Students present optics activities at local science museum

Rachel Kelly and Owen Farchione stand ready to present the
Rachel Kelly and Owen Farchione stand ready to present the refraction and reflection of light workshop.

On Saturday, May 7th, Cornell students presented optics-themed activities to the public at the Sciencenter, a hands-on children's museum located in Ithaca, New York. 

The “Magic of Optics!” activities were organized as part of a module on science communication in Meinig School associate professor Steven Adie’s Modern Biomedical Microscopy (BME 6320) course, which covers current trends in the development of novel microscopy techniques for imaging cells and tissues. 

Supported by a 5-yr National Science Foundation (NSF) CAREER Award granted to Adie in collaboration with Kathy Dimiduk, director of Cornell’s James McCormick Family Engineering Teaching Excellence Institute, the module was a partnership with the Sciencenter that incorporated three training workshops and one “face the public” workshop aimed at training students on how to connect with a general audience.

Presenting the fluorescence of household items workshop
Fluorescence of household items workshop ready to go.

In the first workshop, students focused on informal science education and activity exploration. The second session focused on facilitation strategies, and the third on getting feedback on activity design from Sciencenter Education Program Coordinators Peter Leipzig and Alyssa Johnson, Kathy Dimiduk and Adie. The module culminated with students running the activities in person with visitors as part of the Science Connections programming the Sciencenter holds on Saturdays.

“The main goal of the module,” said Adie, “is to get the public excited about optics and imaging, and to help people of different ages without a technical background learn something about optics concepts. From the students’ perspective, this trains them to communicate about optics and imaging concepts at different levels, to enable them to connect with both technical and non-technical audiences.”

“It's wonderful to have a program that connects scientists in our community with Sciencenter visitors,” said Sciencenter education program coordinator Peter Leipzig. “The students have an opportunity to share their knowledge and enthusiasm with the public, while also building their science communication skills.”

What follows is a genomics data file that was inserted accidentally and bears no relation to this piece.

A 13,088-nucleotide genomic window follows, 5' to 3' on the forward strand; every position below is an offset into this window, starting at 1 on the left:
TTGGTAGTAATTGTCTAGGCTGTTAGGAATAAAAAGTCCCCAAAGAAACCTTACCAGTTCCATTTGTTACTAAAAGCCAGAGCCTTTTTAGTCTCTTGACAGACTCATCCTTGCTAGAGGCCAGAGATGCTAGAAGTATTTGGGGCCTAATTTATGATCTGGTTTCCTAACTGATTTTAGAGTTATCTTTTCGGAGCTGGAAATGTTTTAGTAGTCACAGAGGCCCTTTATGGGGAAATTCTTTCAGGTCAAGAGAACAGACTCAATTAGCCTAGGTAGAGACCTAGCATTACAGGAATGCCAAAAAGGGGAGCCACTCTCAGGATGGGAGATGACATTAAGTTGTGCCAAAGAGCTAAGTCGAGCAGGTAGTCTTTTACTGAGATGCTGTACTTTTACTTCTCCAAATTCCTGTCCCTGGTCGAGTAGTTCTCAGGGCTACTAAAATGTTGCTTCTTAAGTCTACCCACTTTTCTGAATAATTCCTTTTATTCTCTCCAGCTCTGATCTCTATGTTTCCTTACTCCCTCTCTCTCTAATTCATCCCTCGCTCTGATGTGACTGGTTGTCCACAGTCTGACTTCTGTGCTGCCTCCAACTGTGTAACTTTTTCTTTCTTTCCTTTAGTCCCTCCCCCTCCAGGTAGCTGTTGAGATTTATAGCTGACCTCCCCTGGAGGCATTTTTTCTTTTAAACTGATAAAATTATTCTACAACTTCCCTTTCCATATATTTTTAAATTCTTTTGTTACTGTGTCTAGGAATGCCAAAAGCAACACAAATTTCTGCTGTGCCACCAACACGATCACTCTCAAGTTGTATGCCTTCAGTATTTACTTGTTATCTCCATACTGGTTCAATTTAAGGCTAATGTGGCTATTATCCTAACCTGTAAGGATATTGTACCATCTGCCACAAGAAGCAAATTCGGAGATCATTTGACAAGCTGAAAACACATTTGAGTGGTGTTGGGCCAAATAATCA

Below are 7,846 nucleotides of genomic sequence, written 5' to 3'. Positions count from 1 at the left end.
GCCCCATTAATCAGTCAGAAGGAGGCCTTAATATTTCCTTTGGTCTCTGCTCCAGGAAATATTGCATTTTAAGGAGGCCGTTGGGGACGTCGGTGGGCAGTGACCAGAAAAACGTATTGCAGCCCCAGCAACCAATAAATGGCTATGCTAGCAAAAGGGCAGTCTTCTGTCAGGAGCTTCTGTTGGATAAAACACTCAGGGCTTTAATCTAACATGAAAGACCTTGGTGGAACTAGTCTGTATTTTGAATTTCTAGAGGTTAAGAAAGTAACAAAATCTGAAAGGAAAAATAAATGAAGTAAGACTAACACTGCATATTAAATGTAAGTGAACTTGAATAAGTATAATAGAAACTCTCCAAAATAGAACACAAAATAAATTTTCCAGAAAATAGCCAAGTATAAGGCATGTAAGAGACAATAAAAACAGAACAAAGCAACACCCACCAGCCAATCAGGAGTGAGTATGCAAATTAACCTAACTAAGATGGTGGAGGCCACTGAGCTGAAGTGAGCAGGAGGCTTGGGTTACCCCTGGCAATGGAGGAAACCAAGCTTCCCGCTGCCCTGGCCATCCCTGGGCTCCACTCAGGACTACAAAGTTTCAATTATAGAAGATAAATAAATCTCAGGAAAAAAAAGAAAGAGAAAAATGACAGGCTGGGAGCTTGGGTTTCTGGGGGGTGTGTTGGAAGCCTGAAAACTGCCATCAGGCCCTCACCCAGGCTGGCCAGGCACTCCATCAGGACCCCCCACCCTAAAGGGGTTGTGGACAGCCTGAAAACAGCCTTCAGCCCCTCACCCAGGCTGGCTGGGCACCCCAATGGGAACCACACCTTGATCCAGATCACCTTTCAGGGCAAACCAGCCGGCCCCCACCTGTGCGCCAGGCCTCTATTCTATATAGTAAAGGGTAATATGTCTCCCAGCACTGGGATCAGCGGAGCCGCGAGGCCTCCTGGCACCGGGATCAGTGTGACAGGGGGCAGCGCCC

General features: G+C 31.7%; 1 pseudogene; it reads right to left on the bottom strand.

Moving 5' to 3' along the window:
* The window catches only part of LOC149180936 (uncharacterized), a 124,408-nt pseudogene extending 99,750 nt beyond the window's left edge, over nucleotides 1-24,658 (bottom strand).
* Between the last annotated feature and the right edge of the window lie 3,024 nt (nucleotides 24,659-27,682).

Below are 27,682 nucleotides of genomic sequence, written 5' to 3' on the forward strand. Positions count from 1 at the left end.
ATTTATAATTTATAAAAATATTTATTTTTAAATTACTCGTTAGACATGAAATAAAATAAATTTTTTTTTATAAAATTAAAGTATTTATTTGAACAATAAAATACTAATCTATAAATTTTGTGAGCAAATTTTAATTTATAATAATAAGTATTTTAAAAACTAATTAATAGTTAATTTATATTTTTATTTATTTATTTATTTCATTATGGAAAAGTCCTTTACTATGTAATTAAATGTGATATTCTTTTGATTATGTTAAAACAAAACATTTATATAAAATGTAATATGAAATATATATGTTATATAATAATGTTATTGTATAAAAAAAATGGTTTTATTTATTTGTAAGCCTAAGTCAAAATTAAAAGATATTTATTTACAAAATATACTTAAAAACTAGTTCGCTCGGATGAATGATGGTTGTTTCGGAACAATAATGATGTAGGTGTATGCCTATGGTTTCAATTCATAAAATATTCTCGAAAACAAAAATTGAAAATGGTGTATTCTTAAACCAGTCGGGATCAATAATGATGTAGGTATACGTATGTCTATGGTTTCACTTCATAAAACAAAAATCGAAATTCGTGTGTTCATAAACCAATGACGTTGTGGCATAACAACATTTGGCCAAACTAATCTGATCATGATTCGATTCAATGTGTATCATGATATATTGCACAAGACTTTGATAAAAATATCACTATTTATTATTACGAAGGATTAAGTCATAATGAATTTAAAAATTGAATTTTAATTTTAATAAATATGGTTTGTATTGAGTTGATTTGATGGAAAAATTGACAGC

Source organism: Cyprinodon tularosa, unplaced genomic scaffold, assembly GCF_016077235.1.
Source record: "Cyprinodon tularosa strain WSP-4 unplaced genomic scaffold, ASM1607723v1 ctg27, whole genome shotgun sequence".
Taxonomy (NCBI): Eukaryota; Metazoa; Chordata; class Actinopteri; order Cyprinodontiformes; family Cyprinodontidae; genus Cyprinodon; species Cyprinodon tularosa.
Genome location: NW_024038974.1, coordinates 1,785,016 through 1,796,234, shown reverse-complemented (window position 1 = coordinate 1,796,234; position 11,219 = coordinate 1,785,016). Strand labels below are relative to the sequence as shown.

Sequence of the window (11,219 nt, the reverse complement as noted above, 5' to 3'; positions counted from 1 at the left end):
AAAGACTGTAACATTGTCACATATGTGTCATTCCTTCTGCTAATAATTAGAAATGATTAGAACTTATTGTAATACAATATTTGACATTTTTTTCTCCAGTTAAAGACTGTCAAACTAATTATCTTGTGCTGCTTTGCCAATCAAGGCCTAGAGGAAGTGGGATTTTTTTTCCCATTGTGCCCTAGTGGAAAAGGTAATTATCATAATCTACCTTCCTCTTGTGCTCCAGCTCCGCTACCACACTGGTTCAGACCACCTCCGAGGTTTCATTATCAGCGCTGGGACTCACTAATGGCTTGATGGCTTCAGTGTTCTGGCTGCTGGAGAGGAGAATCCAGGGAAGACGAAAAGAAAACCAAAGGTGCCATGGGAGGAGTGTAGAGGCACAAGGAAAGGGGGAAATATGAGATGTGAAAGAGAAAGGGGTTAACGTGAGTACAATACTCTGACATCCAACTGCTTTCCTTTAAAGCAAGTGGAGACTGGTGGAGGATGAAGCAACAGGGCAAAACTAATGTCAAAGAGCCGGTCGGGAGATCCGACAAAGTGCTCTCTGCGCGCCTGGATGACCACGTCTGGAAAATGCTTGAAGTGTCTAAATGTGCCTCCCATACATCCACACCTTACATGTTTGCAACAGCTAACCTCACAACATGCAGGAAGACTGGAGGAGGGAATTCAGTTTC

Student presenter Melia Matthews agreed: “So much of science is communicating your work to different audiences, and having time set aside in a class to get training on communication techniques and then having the chance to translate that training in the community was a really beneficial experience. I look forward to volunteering at the Sciencenter again!”

Meinig School student presenters included Owen Farchione, Jessica Hastings, Chiemezue Ijomanta, Rachel Lauren Kelly, Yiqiu Ma, Melia Matthews, Charby Ortega De Maio, Isabella Renee Posey, and Zhaohong Wang. 

Activity topics presented included:

  • Making household items (honey, detergent, and olive oil) fluoresce using laser and black lights.
  • Color-changing beads. Participants make a bracelet using normal and color-changing beads. Color-changing beads, initially white, become purple or blue when UV light applied is applied.
  • Refraction and reflection of light: watch laser light undergoing ‘total internal reflection’ from a liquid-air interface, and see how a straight glass rod can be made to look bent by immersing it into a liquid; reverse images: reversing doodles using a cup of water and the bending of light beams.

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